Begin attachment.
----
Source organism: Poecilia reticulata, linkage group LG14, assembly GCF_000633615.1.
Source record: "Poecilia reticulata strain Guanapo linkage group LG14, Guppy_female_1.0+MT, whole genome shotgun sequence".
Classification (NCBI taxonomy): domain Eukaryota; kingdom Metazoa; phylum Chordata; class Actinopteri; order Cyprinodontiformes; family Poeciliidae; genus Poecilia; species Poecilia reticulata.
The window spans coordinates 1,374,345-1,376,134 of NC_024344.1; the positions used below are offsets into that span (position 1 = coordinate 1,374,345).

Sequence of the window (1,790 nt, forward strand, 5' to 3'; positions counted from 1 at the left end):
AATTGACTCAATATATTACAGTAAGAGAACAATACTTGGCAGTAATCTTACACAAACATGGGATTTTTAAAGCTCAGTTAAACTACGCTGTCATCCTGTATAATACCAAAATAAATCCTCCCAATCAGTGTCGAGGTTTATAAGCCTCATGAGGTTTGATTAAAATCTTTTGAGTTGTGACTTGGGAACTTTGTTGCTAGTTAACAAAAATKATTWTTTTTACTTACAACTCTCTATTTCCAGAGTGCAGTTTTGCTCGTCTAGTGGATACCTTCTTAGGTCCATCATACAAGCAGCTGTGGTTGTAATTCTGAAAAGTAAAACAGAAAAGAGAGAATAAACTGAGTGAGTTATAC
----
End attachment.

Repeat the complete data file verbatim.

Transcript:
Source organism: Poecilia reticulata, linkage group LG14, assembly GCF_000633615.1.
Source record: "Poecilia reticulata strain Guanapo linkage group LG14, Guppy_female_1.0+MT, whole genome shotgun sequence".
Classification (NCBI taxonomy): domain Eukaryota; kingdom Metazoa; phylum Chordata; class Actinopteri; order Cyprinodontiformes; family Poeciliidae; genus Poecilia; species Poecilia reticulata.
The window spans coordinates 1,374,345-1,376,134 of NC_024344.1; the positions used below are offsets into that span (position 1 = coordinate 1,374,345).

Sequence of the window (1,790 nt, forward strand, 5' to 3'; positions counted from 1 at the left end):
AATTGACTCAATATATTACAGTAAGAGAACAATACTTGGCAGTAATCTTACACAAACATGGGATTTTTAAAGCTCAGTTAAACTACGCTGTCATCCTGTATAATACCAAAATAAATCCTCCCAATCAGTGTCGAGGTTTATAAGCCTCATGAGGTTTGATTAAAATCTTTTGAGTTGTGACTTGGGAACTTTGTTGCTAGTTAACAAAAATKATTWTTTTTACTTACAACTCTCTATTTCCAGAGTGCAGTTTTGCTCGTCTAGTGGATACCTTCTTAGGTCCATCATACAAGCAGCTGTGGTTGTAATTCTGAAAAGTAAAACAGAAAAGAGAGAATAAACTGAGTGAGTTATAC